Massive Infrastructure Spending is a Win-Win-Win-Win-Win (redux)
In Pennsylvania, it would take 15 years for the state to pay for current bridge repair needs, $600 million per year. But if the federal government was the intermediary, selling Treasuries to fund all $8.7 billion of work in the next few years, all the work would be done in the near-term, employing tens of thousands of workers idled by the private sector. Paying off the debt could be accomplished by a combination of taxes collected on the construction projects, reduced unemployment benefits, and Pennsylvania’s annual bridge budget, which would pay off the debt in 15 years or less.
Here’s what’s changed since I wrote this:
- Unemployment’s fallen a lot as residential construction has recovered significantly. February’s level of 15.7% is not as high as it seems because it fluctuates seasonally, and is lower than it’s been in February since 2008 (though much higher than the 2/08 level of 11.4%). So while we have missed the huge and FREAKIN’ OBVIOUS opportunity to take advantage of construction labor utilization at a 75-year low, it would still be possible for government to hire construction workers at fairly low wages and without crowding out private sector investment.
- Federal government borrowing costs have fallen since August 2011 to 2.0% for 10 years (from 8/11’s 2.3% level) and 2.8% for 20 years (from 3.3%). In real terms, these borrowing costs are -0.5% and 0.25%, respectively. Ask any businessman what he would do if he could borrow for 10 years for half a point less than expected inflation.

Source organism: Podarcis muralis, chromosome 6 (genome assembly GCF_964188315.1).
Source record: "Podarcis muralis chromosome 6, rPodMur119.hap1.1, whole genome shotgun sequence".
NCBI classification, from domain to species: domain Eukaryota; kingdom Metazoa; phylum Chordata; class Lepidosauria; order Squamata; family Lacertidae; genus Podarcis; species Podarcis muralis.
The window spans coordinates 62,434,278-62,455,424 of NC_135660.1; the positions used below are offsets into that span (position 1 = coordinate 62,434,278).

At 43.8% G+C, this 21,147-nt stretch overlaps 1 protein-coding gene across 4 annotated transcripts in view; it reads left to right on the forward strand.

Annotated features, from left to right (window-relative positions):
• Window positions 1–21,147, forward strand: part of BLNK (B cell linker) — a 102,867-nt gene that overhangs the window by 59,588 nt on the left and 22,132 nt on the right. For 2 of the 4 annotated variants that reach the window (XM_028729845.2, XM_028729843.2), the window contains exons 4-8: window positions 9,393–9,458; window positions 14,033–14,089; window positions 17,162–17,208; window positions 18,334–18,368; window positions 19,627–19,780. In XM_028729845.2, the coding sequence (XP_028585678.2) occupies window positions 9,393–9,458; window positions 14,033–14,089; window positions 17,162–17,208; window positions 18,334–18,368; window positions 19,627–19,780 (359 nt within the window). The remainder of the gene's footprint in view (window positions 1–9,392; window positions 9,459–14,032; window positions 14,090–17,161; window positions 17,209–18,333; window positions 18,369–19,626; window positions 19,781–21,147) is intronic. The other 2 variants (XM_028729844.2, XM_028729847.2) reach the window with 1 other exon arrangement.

- The infrastructure backlog remains about the same: enormous and desperate. Last year Pennsylvania Governor Tom Corbett said that bridges and other transportation infrastructure “is not a budget item. It is too large for that. Transportation must be confronted as its own distinct and separate topic.”
Here’s the bottom line, which remains the same: we have an enormous infrastructure backlog nationally; we have below average construction labor utilization, which means government engaging this labor will have less of an impact on private business than usual; and we have federal government borrowing costs at an all-time low, actually below the expected rate of inflation for 10-year bonds.
Not only would a huge (say a trillion dollars) infrastructure stimulus still be a win-win-win-win-win, it’s a no-brainer.
I’d love to hear from some Republicans about why this is a bad idea.